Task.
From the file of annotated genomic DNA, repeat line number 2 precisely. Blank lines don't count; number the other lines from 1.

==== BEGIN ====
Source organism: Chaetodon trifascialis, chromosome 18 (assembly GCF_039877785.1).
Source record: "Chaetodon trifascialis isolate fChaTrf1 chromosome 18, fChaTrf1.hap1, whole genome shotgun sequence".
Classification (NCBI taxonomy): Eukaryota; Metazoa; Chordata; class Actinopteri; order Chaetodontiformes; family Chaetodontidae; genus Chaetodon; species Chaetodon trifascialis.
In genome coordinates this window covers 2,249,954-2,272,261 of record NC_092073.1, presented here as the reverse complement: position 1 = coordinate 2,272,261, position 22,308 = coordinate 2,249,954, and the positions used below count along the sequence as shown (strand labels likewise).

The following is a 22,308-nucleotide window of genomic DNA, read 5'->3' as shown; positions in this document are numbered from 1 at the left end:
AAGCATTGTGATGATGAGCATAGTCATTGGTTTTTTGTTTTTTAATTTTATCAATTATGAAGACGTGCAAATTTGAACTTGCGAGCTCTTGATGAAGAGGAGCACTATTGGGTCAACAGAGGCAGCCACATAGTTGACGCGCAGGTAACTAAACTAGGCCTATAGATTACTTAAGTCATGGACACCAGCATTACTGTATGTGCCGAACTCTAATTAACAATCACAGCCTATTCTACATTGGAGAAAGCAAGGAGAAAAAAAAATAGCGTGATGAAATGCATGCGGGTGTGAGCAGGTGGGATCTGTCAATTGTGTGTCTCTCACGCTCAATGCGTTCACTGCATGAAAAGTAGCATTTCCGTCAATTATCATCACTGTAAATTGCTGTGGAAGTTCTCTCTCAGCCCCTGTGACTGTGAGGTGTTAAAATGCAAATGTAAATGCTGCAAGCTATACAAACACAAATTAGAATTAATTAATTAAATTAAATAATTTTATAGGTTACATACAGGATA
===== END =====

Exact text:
Source record: "Chaetodon trifascialis isolate fChaTrf1 chromosome 18, fChaTrf1.hap1, whole genome shotgun sequence".